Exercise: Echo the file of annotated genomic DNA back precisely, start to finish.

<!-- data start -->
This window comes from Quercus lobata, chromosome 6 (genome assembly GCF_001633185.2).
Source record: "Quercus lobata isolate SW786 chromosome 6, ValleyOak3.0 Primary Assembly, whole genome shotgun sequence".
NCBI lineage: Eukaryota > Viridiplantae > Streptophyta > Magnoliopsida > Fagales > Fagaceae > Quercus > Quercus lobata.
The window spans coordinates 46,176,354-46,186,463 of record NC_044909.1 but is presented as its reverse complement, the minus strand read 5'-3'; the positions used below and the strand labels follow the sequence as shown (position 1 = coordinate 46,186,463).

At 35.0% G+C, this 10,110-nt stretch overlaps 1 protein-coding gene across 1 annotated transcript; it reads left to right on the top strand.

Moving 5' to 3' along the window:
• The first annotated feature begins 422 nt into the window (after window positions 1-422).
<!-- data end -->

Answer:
This window comes from Quercus lobata, chromosome 6 (genome assembly GCF_001633185.2).
Source record: "Quercus lobata isolate SW786 chromosome 6, ValleyOak3.0 Primary Assembly, whole genome shotgun sequence".
NCBI lineage: Eukaryota > Viridiplantae > Streptophyta > Magnoliopsida > Fagales > Fagaceae > Quercus > Quercus lobata.
The window spans coordinates 46,176,354-46,186,463 of record NC_044909.1 but is presented as its reverse complement, the minus strand read 5'-3'; the positions used below and the strand labels follow the sequence as shown (position 1 = coordinate 46,186,463).

At 35.0% G+C, this 10,110-nt stretch overlaps 1 protein-coding gene across 1 annotated transcript; it reads left to right on the top strand.

Moving 5' to 3' along the window:
• The first annotated feature begins 422 nt into the window (after window positions 1-422).